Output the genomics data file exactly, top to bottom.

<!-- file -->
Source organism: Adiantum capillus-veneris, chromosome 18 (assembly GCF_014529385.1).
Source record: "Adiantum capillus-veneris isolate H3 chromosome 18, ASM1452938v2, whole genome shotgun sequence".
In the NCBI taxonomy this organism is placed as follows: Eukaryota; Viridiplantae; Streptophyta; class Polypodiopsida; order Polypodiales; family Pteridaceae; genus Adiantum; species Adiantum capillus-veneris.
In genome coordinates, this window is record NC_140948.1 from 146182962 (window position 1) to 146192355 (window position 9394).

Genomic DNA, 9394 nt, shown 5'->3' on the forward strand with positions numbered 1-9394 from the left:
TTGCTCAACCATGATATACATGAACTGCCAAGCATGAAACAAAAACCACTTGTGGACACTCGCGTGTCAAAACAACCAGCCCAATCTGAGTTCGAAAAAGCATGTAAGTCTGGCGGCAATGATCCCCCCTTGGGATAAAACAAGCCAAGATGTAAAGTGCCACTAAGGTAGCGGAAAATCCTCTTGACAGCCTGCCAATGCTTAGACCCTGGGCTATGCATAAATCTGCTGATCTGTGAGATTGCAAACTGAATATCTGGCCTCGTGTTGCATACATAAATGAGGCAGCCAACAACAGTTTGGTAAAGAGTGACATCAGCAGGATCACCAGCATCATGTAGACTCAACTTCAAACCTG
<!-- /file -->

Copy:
Source organism: Adiantum capillus-veneris, chromosome 18 (assembly GCF_014529385.1).
Source record: "Adiantum capillus-veneris isolate H3 chromosome 18, ASM1452938v2, whole genome shotgun sequence".
In the NCBI taxonomy this organism is placed as follows: Eukaryota; Viridiplantae; Streptophyta; class Polypodiopsida; order Polypodiales; family Pteridaceae; genus Adiantum; species Adiantum capillus-veneris.
In genome coordinates, this window is record NC_140948.1 from 146182962 (window position 1) to 146192355 (window position 9394).

Genomic DNA, 9394 nt, shown 5'->3' on the forward strand with positions numbered 1-9394 from the left:
TTGCTCAACCATGATATACATGAACTGCCAAGCATGAAACAAAAACCACTTGTGGACACTCGCGTGTCAAAACAACCAGCCCAATCTGAGTTCGAAAAAGCATGTAAGTCTGGCGGCAATGATCCCCCCTTGGGATAAAACAAGCCAAGATGTAAAGTGCCACTAAGGTAGCGGAAAATCCTCTTGACAGCCTGCCAATGCTTAGACCCTGGGCTATGCATAAATCTGCTGATCTGTGAGATTGCAAACTGAATATCTGGCCTCGTGTTGCATACATAAATGAGGCAGCCAACAACAGTTTGGTAAAGAGTGACATCAGCAGGATCACCAGCATCATGTAGACTCAACTTCAAACCTG